I can imagine God as relationship or connection, which I feel when I sing songs hundreds of years old in church surrounded by people I care about. Rather than a scary God, a Lord of Armies, I tried to imagine God as smaller: a friend who would sit by me in my house when I was alone and the sun had gone down and I felt an emptiness around me. What if, instead of that emptiness, I could feel like I had not only a sense of support but a gentle nudge to get moving? Not a God who condemned my intrusive thoughts as sinful, but teased me a bit and made fun of my OCD when it reached absurdity, reminding me there was no way that having OCD could stop me from being loved?

I wonder if my all-or-nothing thinking has manifested in my desire to “fix” the church. If we could just change this prayer or that practice, then everything would be perfect! If I kept going to therapy or figured out the right medication, I’d never have bad thoughts again. I would become a good person; I’d be perfect. But that was impossible. How can I accept the imperfection in the church while still working for it to be better? How do I accept my own imperfection?

I am no longer trying to think of categories of “good” and “bad” people but rather “helpful” and “harmful” behavior. Everyone needs accountability for their actions; everyone deserves safety and rest. My therapist has tried to convince me that having the scary intrusive thoughts that come with OCD does not make me a bad person. It is a disorder, built into my genes. It was, for better and worse, how I was born. It is my brain trying its darnedest to protect me and everyone around me. My thoughts are not inherently sinful; I am not deserving of condemnation. I don’t have to believe in a punishing divinity. I can imagine a gentle God.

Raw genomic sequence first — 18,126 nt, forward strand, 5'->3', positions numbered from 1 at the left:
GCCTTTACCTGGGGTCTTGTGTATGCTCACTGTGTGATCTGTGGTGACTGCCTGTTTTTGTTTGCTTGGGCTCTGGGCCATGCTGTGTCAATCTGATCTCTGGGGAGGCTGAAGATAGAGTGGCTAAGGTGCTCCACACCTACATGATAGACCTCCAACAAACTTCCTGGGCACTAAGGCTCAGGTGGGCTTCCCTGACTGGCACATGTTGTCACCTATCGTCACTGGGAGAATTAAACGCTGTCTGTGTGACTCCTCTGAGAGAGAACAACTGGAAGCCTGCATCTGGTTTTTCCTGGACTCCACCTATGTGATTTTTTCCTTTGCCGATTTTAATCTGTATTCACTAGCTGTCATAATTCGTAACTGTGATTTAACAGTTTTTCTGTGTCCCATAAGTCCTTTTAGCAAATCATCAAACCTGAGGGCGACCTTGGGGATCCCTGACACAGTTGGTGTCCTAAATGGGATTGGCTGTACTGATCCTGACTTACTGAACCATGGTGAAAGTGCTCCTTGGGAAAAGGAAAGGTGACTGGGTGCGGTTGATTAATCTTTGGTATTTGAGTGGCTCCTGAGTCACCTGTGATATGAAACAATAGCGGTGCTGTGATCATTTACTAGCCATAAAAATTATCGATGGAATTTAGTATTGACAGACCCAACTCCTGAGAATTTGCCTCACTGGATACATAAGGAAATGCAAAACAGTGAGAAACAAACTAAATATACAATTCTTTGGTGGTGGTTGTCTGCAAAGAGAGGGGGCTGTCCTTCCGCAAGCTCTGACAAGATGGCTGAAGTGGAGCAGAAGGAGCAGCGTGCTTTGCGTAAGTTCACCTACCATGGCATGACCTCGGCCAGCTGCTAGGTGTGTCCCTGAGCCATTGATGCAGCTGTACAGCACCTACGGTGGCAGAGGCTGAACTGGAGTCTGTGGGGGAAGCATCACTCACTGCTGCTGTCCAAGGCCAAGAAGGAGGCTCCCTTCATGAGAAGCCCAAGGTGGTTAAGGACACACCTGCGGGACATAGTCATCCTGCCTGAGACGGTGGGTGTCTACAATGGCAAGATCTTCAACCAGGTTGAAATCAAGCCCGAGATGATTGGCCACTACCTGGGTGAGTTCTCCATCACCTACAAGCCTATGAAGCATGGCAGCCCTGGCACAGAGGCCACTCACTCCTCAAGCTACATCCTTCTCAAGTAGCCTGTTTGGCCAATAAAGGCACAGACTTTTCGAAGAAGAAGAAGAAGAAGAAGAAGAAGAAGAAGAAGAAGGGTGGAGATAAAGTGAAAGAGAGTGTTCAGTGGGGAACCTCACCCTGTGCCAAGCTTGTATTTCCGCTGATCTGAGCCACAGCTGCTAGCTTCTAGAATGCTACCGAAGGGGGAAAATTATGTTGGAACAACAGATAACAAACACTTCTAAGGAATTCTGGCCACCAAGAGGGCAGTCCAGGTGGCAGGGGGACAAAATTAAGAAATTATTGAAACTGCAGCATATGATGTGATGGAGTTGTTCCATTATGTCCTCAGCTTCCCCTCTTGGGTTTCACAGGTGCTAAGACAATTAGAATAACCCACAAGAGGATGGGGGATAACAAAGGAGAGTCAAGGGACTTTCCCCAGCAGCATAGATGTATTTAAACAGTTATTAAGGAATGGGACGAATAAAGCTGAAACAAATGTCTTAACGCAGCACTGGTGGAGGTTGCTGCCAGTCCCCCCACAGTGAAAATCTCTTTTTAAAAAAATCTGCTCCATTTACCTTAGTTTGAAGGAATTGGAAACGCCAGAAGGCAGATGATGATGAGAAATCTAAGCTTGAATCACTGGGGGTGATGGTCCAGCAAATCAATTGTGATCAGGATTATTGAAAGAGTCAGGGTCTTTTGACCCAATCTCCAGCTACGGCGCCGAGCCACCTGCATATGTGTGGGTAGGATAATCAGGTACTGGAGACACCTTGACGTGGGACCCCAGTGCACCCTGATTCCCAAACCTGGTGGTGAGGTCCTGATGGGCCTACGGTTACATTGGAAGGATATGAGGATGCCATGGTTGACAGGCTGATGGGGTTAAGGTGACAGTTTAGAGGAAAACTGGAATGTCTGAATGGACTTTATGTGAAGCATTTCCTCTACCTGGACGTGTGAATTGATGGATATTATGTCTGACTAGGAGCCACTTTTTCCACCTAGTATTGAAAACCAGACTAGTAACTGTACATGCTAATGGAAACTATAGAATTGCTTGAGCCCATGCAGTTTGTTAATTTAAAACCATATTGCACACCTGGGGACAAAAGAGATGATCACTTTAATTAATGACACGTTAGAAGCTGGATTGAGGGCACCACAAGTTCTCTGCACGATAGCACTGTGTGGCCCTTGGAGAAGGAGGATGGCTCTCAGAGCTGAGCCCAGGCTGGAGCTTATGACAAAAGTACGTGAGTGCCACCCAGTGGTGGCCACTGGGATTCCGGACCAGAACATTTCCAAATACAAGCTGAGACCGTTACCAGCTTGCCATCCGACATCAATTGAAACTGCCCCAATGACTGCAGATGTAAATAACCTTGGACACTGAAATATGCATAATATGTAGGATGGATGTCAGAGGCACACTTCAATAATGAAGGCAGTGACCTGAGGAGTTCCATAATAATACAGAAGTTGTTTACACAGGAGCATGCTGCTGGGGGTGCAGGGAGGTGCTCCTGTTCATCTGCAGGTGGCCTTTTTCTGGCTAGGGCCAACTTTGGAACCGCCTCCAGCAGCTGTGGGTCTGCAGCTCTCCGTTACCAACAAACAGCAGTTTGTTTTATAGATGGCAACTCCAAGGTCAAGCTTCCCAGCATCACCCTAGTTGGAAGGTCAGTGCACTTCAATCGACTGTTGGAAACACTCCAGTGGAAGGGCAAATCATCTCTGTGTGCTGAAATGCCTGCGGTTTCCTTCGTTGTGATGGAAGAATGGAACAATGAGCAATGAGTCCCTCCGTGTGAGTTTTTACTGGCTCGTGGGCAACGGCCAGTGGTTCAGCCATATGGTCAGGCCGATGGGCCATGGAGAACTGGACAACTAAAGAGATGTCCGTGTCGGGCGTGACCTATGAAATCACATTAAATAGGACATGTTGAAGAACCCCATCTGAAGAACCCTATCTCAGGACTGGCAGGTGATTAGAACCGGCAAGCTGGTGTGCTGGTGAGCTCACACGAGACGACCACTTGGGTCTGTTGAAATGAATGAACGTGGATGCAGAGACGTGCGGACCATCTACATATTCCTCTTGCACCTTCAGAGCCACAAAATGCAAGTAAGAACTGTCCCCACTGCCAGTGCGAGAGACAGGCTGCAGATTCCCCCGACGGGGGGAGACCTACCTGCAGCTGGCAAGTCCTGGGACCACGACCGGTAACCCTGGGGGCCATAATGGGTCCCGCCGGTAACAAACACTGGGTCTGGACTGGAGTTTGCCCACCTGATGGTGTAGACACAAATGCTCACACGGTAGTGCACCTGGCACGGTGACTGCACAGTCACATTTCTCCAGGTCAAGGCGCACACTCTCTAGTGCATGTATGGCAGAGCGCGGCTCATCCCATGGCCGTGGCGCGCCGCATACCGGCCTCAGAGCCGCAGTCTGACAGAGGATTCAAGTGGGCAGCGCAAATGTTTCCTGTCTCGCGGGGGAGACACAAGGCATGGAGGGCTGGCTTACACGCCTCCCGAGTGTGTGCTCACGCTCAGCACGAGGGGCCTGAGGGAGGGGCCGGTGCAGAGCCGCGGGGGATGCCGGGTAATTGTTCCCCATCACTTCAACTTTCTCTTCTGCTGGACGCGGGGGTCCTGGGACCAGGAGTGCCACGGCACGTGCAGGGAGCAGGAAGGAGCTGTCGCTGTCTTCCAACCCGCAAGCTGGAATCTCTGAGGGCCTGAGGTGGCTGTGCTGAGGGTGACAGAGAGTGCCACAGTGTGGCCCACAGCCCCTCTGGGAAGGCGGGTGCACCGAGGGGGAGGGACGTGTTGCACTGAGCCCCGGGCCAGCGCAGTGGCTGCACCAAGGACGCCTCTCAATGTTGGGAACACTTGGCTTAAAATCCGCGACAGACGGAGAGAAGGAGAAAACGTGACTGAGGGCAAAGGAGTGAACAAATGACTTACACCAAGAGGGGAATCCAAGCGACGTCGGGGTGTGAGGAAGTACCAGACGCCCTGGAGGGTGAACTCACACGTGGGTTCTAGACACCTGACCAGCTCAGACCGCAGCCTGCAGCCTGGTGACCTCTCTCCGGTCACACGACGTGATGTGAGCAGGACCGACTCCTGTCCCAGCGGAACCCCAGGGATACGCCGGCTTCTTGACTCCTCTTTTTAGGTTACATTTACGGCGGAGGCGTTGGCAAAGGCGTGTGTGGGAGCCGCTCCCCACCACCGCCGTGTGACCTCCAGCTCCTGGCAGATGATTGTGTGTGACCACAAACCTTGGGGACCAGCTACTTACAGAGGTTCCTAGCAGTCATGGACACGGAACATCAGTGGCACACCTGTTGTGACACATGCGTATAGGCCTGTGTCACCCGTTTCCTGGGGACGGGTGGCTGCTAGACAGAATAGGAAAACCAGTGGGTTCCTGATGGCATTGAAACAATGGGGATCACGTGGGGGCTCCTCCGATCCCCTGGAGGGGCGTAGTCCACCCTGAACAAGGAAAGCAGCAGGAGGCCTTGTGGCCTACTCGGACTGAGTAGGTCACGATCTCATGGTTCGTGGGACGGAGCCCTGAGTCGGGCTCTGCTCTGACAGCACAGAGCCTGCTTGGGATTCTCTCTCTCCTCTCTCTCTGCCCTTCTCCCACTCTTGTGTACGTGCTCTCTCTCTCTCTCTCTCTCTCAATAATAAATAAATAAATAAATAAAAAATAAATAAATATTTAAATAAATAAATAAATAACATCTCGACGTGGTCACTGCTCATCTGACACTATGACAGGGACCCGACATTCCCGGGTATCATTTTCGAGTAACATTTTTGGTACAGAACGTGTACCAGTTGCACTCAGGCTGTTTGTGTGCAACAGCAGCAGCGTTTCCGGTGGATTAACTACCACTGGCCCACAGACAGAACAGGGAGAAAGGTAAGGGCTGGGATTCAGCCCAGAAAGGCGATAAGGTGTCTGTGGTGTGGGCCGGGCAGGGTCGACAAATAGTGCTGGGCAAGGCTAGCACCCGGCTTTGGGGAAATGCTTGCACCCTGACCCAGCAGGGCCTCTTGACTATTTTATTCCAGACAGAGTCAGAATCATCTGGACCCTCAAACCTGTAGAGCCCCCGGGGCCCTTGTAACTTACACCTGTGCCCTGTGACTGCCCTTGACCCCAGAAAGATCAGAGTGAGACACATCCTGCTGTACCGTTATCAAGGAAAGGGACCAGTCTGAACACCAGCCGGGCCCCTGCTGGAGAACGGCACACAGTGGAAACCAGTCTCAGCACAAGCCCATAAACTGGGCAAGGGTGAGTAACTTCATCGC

[1]Planned Parenthood, “Abusive Relationships” (Washington, DC: Planned Parenthood, n.d.), accessed May 1, 2024,

[2]Grace Ji-Sun Kim, “God Doesn’t Have to Be a White Man” (Chicago, IL: U.S. Catholic, April 24, 2024), accessed May 3, 2024,

Carson Risser (she/her) lives in Cary, NC. She is pursuing a Master of Arts in Theopoetics and Writing at the Earlham School of Religion.